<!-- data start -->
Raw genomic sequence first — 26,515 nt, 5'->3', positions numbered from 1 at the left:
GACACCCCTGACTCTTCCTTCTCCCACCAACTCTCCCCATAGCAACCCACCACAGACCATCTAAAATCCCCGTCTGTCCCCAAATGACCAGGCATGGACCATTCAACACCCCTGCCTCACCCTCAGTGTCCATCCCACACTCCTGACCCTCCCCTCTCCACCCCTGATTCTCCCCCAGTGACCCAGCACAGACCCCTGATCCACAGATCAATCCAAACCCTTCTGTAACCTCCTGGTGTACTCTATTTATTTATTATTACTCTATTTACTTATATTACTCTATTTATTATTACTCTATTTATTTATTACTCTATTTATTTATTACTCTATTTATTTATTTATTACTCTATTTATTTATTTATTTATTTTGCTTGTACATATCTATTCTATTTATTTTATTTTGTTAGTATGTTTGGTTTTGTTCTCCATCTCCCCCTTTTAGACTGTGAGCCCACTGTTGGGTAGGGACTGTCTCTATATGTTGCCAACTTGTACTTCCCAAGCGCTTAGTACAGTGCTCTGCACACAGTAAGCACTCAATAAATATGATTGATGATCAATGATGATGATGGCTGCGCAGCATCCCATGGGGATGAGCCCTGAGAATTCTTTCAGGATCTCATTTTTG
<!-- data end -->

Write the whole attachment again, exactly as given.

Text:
Raw genomic sequence first — 26,515 nt, 5'->3', positions numbered from 1 at the left:
GACACCCCTGACTCTTCCTTCTCCCACCAACTCTCCCCATAGCAACCCACCACAGACCATCTAAAATCCCCGTCTGTCCCCAAATGACCAGGCATGGACCATTCAACACCCCTGCCTCACCCTCAGTGTCCATCCCACACTCCTGACCCTCCCCTCTCCACCCCTGATTCTCCCCCAGTGACCCAGCACAGACCCCTGATCCACAGATCAATCCAAACCCTTCTGTAACCTCCTGGTGTACTCTATTTATTTATTATTACTCTATTTACTTATATTACTCTATTTATTATTACTCTATTTATTTATTACTCTATTTATTTATTACTCTATTTATTTATTTATTACTCTATTTATTTATTTATTTATTTTGCTTGTACATATCTATTCTATTTATTTTATTTTGTTAGTATGTTTGGTTTTGTTCTCCATCTCCCCCTTTTAGACTGTGAGCCCACTGTTGGGTAGGGACTGTCTCTATATGTTGCCAACTTGTACTTCCCAAGCGCTTAGTACAGTGCTCTGCACACAGTAAGCACTCAATAAATATGATTGATGATCAATGATGATGATGGCTGCGCAGCATCCCATGGGGATGAGCCCTGAGAATTCTTTCAGGATCTCATTTTTG